Great Synagogue in Ludza

The essence of the oldest timber synagogue of North-Eastern Europe was revealed during its investigation, rescue and restoration process marking it as a unique Jewish monument on European level.

The task was to save from disappearance, but the purpose-to recapture the spirit of this Jewish Locus and to commemorate Ludza's Ghetto victims whom it served as a synagogue until 1941.

In order to retain the building’s authenticity, the Jewish congregation presented it to the Municipality prior the restoration works.

North-Eastern Europe’s oldest wooden synagogue was discovered during its rescue and restoration process. The fact that the Ludza’s synagogue log house was built in 1783 (dendrochronologically proven in 2015) and it having remained intact to a large extent, emphasizes its exceptional rarity. What has remained is its original appearance, architectural composition, the load-bearing timber structures, the layout and the interior including some of the furnishings.

The building’s restoration works included foundation reinforcement; log construction reinforcement with timber framework, and exterior wall and dome insulation with cellulose. The authenticity of the building has been preserved both in the load-bearing structures, the decorations and details. In addition, tin roofing of the 1st part of the 20th century was preserved. Basing on the interior investigation conclusions and conception of the project careful interior delayering was performed to reveal the designs that characterize prosperity era (until 1941) of the building rather than the following periods.

During the restoration process the synagogue’s existing façade brick finish had to be removed due to constructive and microclimatic incompatibility with log construction behind it. Nevertheless, this brick finish of the 1st part of 20th century continues existing in identic forms and colouring of the new timber facades, as well as in the concept of their elsewhere in the region rapidly disappearing traditionalism.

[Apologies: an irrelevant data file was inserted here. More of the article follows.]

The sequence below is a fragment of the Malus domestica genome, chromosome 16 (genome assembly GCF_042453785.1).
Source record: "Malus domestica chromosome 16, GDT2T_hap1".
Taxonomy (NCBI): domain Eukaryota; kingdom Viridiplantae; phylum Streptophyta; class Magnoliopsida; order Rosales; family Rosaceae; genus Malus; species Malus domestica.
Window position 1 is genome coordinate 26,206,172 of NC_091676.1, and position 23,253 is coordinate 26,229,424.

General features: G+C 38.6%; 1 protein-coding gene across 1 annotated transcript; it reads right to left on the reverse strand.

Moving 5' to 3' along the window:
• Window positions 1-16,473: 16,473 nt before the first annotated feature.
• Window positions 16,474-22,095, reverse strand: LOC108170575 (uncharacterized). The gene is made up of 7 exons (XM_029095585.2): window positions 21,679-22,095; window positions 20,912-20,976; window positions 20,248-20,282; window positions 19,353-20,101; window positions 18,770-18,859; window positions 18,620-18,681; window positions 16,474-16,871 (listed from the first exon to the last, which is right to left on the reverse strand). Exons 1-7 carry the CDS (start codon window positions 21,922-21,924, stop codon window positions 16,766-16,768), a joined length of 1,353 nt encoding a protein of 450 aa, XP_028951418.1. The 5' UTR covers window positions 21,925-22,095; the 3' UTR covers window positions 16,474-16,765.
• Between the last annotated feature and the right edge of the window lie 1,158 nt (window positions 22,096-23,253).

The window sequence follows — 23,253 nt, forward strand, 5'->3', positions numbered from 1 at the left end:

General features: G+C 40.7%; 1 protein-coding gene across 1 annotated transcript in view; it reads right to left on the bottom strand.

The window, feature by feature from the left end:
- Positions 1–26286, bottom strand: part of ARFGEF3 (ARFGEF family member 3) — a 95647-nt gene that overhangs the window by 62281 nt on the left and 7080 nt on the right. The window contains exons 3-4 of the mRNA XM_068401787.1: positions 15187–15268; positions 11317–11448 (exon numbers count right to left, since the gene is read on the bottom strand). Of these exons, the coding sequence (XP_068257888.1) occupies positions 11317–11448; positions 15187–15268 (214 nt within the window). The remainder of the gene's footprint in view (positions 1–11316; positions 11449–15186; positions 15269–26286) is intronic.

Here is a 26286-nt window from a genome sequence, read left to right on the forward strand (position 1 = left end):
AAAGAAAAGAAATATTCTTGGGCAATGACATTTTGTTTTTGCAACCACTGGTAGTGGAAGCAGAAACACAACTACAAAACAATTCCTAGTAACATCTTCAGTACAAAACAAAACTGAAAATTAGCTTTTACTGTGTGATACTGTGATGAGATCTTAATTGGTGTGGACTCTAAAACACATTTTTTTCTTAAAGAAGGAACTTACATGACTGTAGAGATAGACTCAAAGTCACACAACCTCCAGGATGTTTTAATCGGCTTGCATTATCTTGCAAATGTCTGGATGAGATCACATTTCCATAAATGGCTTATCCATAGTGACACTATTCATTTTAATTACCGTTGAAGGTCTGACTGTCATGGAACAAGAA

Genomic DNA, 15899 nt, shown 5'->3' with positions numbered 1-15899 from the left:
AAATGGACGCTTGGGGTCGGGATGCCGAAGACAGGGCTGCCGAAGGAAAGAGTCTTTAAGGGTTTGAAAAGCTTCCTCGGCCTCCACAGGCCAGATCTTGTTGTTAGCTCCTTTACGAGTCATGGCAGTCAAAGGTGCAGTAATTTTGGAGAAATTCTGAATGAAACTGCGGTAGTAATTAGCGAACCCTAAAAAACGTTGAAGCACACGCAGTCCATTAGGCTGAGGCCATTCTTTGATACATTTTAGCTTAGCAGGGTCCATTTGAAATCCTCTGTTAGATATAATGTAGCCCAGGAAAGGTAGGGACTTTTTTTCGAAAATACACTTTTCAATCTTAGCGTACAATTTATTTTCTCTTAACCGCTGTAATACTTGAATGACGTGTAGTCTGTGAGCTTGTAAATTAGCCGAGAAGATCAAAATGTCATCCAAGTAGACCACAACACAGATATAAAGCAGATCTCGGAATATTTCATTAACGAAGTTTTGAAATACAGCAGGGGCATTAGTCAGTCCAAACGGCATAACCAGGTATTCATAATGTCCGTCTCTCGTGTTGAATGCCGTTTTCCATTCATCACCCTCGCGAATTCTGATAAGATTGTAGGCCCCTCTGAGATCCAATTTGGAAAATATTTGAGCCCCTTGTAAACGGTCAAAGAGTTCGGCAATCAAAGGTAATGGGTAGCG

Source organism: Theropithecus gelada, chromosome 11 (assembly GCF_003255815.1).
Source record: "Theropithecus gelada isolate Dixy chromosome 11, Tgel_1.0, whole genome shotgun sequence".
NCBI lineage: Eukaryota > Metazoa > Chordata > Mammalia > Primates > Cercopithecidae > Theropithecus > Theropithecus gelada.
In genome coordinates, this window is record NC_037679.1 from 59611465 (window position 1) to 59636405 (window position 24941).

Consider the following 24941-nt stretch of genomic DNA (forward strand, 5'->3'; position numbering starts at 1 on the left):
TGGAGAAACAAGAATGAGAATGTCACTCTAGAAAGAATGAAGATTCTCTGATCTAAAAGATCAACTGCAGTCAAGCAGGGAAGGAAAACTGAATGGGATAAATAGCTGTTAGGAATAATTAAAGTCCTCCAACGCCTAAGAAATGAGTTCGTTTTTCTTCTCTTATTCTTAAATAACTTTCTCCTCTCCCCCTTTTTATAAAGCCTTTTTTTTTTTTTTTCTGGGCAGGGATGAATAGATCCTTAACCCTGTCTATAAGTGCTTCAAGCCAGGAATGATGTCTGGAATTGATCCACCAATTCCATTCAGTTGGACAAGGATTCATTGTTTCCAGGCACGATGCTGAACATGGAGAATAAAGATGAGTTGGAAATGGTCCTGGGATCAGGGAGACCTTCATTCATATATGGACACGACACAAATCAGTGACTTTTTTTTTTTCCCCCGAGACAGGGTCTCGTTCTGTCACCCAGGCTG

The focus of the renovation was not so much on conserving the form, rather – its spiritual restoration. As a result, touch-sensitive authentic interiors were restored, tempting to pray God in them.

The synagogue was consecrated in August 2016 and since then services and rituals have been held there.

Each opportunity to carefully conserve everything in the interiors that displays attitudes, handwritings, textures, colour tones, patina, and presence feelings was consciously and aimfully searched for. Wood heating and natural ventilation was renovated which can most definitely be considered among present day innovations in the technological context. In addition, locally traditional construction methods and materials were maximally used in order to sustain the historical continuity of the building.

The synagogue has been functionally restored, in addition some of the premises serve the needs of the Jewish museum as well. Handicapped access is ensured for the ground floor of the building.

Author: Architectural Practice 'Konvents': Pēteris Blūms, Oto Ozols, Līga Ganiņa, Līva Garkāje

Client: Ludza Municipality

Address or location:
30 1st Maija str., Ludza

Technical information:


Construction company 'WARSS+'

Main subcontractors, partners:
Certified engineers Līga Gaile and Andris Bērziņš; restorers Lolita Hermsa (polychromies) and Andris Prikulis (historic furniture), Maija Tirzīte, Vineta Geida, Natālija Jātniece un Daiga Krūze

Author of photos:
Pēteris Blūms, Svetlana Rimša